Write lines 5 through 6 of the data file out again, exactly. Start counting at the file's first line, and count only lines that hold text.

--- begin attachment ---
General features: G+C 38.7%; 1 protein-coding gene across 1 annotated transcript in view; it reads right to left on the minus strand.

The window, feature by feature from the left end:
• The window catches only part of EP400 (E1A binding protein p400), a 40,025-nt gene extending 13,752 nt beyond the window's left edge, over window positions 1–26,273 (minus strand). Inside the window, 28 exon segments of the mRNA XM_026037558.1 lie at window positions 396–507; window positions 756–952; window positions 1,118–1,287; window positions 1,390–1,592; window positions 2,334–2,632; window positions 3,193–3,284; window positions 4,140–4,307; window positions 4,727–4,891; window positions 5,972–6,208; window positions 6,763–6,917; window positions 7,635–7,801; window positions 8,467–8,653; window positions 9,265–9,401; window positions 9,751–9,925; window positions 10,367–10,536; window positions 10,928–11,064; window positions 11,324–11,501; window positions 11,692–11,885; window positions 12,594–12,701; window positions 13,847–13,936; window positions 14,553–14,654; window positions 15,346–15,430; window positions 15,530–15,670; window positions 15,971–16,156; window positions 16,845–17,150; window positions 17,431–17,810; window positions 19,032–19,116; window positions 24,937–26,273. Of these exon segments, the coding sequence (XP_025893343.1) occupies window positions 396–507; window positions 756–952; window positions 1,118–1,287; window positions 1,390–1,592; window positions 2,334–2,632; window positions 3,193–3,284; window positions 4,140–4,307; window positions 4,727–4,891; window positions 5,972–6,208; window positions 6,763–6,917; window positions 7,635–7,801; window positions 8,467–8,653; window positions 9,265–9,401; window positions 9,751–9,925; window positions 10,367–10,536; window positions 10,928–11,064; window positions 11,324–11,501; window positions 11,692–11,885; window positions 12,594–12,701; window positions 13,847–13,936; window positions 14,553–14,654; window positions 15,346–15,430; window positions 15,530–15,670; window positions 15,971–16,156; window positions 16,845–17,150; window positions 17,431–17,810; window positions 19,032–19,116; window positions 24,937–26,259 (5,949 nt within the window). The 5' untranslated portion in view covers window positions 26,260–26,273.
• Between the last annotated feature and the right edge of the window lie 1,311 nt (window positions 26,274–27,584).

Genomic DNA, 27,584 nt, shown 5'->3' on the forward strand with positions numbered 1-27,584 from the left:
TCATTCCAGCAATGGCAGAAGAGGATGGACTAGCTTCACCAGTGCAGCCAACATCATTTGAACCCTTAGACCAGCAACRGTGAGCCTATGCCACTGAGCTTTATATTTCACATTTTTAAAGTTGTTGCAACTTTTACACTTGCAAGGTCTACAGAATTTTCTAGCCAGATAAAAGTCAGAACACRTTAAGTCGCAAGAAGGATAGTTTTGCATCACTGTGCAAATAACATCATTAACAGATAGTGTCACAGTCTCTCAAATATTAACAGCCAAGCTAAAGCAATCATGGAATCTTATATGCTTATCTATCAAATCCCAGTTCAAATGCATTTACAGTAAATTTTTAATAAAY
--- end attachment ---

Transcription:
Genomic DNA, 27,584 nt, shown 5'->3' on the forward strand with positions numbered 1-27,584 from the left:
TCATTCCAGCAATGGCAGAAGAGGATGGACTAGCTTCACCAGTGCAGCCAACATCATTTGAACCCTTAGACCAGCAACRGTGAGCCTATGCCACTGAGCTTTATATTTCACATTTTTAAAGTTGTTGCAACTTTTACACTTGCAAGGTCTACAGAATTTTCTAGCCAGATAAAAGTCAGAACACRTTAAGTCGCAAGAAGGATAGTTTTGCATCACTGTGCAAATAACATCATTAACAGATAGTGTCACAGTCTCTCAAATATTAACAGCCAAGCTAAAGCAATCATGGAATCTTATATGCTTATCTATCAAATCCCAGTTCAAATGCATTTACAGTAAATTTTTAATAAAY